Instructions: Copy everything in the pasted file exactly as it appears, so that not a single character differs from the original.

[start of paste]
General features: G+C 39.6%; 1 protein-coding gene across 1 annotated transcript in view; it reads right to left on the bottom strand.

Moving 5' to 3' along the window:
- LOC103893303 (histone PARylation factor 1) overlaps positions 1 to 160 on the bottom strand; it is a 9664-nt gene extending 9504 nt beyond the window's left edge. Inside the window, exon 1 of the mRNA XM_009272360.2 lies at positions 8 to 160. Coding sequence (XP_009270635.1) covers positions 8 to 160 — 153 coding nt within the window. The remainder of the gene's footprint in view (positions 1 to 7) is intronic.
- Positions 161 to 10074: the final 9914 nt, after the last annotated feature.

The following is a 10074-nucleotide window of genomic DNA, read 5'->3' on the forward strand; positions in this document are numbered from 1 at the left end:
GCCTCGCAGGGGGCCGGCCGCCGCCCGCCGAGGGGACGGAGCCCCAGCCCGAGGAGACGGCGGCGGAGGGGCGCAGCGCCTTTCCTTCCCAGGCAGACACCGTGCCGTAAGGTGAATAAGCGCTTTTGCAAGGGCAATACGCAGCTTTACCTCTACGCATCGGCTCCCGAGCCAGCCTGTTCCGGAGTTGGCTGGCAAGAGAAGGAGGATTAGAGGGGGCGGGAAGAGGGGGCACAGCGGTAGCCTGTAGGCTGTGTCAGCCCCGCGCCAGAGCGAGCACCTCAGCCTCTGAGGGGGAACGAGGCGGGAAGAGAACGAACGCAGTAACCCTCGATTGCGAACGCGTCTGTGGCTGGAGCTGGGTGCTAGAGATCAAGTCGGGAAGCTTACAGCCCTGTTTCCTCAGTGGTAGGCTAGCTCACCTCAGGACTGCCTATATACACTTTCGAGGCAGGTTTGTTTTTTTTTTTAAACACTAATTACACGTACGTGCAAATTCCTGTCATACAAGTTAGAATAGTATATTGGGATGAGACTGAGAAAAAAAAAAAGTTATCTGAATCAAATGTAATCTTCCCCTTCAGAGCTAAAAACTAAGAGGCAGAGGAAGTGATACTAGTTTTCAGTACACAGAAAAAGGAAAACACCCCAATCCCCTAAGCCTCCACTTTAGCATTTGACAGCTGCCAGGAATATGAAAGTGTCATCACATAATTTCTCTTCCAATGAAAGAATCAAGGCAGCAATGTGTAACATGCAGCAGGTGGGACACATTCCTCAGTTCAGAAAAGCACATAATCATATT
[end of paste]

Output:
General features: G+C 39.6%; 1 protein-coding gene across 1 annotated transcript in view; it reads right to left on the bottom strand.

Moving 5' to 3' along the window:
- LOC103893303 (histone PARylation factor 1) overlaps positions 1 to 160 on the bottom strand; it is a 9664-nt gene extending 9504 nt beyond the window's left edge. Inside the window, exon 1 of the mRNA XM_009272360.2 lies at positions 8 to 160. Coding sequence (XP_009270635.1) covers positions 8 to 160 — 153 coding nt within the window. The remainder of the gene's footprint in view (positions 1 to 7) is intronic.
- Positions 161 to 10074: the final 9914 nt, after the last annotated feature.

The following is a 10074-nucleotide window of genomic DNA, read 5'->3' on the forward strand; positions in this document are numbered from 1 at the left end:
GCCTCGCAGGGGGCCGGCCGCCGCCCGCCGAGGGGACGGAGCCCCAGCCCGAGGAGACGGCGGCGGAGGGGCGCAGCGCCTTTCCTTCCCAGGCAGACACCGTGCCGTAAGGTGAATAAGCGCTTTTGCAAGGGCAATACGCAGCTTTACCTCTACGCATCGGCTCCCGAGCCAGCCTGTTCCGGAGTTGGCTGGCAAGAGAAGGAGGATTAGAGGGGGCGGGAAGAGGGGGCACAGCGGTAGCCTGTAGGCTGTGTCAGCCCCGCGCCAGAGCGAGCACCTCAGCCTCTGAGGGGGAACGAGGCGGGAAGAGAACGAACGCAGTAACCCTCGATTGCGAACGCGTCTGTGGCTGGAGCTGGGTGCTAGAGATCAAGTCGGGAAGCTTACAGCCCTGTTTCCTCAGTGGTAGGCTAGCTCACCTCAGGACTGCCTATATACACTTTCGAGGCAGGTTTGTTTTTTTTTTTAAACACTAATTACACGTACGTGCAAATTCCTGTCATACAAGTTAGAATAGTATATTGGGATGAGACTGAGAAAAAAAAAAAGTTATCTGAATCAAATGTAATCTTCCCCTTCAGAGCTAAAAACTAAGAGGCAGAGGAAGTGATACTAGTTTTCAGTACACAGAAAAAGGAAAACACCCCAATCCCCTAAGCCTCCACTTTAGCATTTGACAGCTGCCAGGAATATGAAAGTGTCATCACATAATTTCTCTTCCAATGAAAGAATCAAGGCAGCAATGTGTAACATGCAGCAGGTGGGACACATTCCTCAGTTCAGAAAAGCACATAATCATATT